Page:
10 Things Your Child’s High School Teacher Wants You To Know


The gross desire to be politically correct at all times has overtaken our nation, and it’s hurting us. Additionally, the belief that our kids are perfect and ‘would never’ is killing us. I’ve already told everyone closest to me that the day I become one of those, “My child would never…” parents, to please punch me right in the face and wake me up. My kids would; they have, and they will. There are times, of course, when I know my kids will not be the guilty party, and my gut instinct will help me in those situations. But when my kids are wrong, they will make it right. I come from a family filled with teachers. Three of the people closest to me in my life are teachers (my mother, my aunt and my cousin) and all have been teachers for over a decade (3 decades, 2 decades and 1 decade to be precise) and I’ve heard the stories. I know; I know that teachers can’t say what they want to say  – and what they probably need to say – since they’ll lose their jobs for being honest.

I know that teachers cannot do what needs to be done in the classroom when a child misbehaves because they are scared. I know that parents are quick to blame anyone but their kids. I know that no one is perfect, but I also know that for people who get very little money yet spend just about every waking moment of their lives dedicated to their jobs that teachers have very little power. With that said, if you have kids going into high school, your child’s teachers want you to know a few things. They can’t – or won’t – tell you, but they want you to know. They want you to know for many reasons; these reasons include safety and productivity, and they are important to your kids’ futures, so listen up parents.

Be present

Your child’s high school teachers need you to be present. They need you to stay on top of your kids, to make sure they’re doing what they need to be doing and to set boundaries. They don’t expect your life to revolve around your kids, but they do expect you to meet them, to attend functions and to always be present in your kids’ lives even as they grow up and you think that they need to learn responsibility on their own.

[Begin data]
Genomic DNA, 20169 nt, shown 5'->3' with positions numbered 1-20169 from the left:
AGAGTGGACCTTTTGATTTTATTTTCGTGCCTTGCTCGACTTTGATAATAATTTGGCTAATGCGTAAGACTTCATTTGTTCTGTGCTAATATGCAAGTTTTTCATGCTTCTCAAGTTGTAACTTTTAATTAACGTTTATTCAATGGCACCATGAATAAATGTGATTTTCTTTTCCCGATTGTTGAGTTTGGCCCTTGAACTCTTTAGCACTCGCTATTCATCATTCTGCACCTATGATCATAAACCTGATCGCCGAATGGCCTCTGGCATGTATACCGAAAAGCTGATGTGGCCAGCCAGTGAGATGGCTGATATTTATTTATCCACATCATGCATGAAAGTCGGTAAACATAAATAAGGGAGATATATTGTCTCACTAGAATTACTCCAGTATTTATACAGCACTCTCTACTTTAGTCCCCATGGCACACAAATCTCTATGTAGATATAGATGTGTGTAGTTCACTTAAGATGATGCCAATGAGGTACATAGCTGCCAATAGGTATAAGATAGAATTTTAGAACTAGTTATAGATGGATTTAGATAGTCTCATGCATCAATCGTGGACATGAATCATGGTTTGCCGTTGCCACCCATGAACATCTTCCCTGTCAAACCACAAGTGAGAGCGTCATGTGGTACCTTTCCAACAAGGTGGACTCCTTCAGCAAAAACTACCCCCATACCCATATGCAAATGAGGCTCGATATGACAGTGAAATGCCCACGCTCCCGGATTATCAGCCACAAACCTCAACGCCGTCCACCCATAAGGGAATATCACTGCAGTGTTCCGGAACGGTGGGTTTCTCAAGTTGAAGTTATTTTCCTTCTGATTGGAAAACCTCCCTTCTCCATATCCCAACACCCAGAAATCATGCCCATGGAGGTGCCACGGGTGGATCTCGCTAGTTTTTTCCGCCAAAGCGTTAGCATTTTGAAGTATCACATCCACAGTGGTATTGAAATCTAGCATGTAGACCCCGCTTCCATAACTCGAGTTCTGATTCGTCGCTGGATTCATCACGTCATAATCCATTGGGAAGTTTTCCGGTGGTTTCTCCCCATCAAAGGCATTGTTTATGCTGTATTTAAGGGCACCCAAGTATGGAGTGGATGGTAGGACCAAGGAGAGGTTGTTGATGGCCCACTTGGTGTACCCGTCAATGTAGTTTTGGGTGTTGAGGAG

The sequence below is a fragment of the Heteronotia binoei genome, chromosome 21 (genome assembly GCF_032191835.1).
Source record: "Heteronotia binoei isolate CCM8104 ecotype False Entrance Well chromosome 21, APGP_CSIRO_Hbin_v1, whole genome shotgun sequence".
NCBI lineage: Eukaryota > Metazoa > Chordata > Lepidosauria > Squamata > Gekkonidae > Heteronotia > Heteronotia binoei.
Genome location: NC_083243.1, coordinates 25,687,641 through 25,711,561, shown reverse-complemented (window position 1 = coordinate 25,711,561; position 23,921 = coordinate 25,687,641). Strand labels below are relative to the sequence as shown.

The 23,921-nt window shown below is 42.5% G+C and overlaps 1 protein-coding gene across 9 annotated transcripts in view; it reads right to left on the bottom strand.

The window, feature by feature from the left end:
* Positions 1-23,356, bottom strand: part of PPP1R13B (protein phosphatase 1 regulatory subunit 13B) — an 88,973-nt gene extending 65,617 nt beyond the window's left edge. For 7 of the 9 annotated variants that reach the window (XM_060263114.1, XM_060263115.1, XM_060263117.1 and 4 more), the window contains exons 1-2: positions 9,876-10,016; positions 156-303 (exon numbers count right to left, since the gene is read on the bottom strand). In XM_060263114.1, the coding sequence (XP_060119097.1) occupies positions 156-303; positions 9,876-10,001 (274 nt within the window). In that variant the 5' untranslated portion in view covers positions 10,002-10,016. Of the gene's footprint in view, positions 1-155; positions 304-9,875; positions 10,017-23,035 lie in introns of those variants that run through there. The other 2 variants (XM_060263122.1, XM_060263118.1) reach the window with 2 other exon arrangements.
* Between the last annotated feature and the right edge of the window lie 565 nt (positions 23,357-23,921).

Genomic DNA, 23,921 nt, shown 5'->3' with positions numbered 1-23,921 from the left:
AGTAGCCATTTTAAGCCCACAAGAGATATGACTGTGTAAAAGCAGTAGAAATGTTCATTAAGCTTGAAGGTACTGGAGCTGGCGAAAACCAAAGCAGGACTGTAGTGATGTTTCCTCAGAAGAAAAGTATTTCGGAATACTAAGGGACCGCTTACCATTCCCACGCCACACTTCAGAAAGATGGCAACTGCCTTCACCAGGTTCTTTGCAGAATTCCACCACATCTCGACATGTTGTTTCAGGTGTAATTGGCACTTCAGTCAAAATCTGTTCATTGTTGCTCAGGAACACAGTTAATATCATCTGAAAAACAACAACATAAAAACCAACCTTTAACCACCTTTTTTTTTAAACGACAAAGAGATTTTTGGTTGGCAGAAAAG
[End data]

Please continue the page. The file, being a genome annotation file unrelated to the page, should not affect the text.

Be upfront

When you have an issue, please tell the teachers. Your child’s teachers need to know what is going on in your child’s life that might affect her abilities in the classroom. Is your child living in a household where a divorce or remarriage is occurring? Is someone in the family ill? Is there something going on that might affect the way in which your child performs in school? If there is, you need to be upfront with the teacher. You can work together.

Please keep your kids’ social media accounts in your line of sight

If there is one thing that high school teachers know, it’s how high schoolers behave. They know far more than you, as a parent, will ever know. Go ahead and scoff, but trust me; you will never know as much about your child as his or her teacher. Be in the know; keep those accounts monitored. Teachers will tell you right now that it is the most important thing you can do as a parent. It could save their lives.

Let teachers do their jobs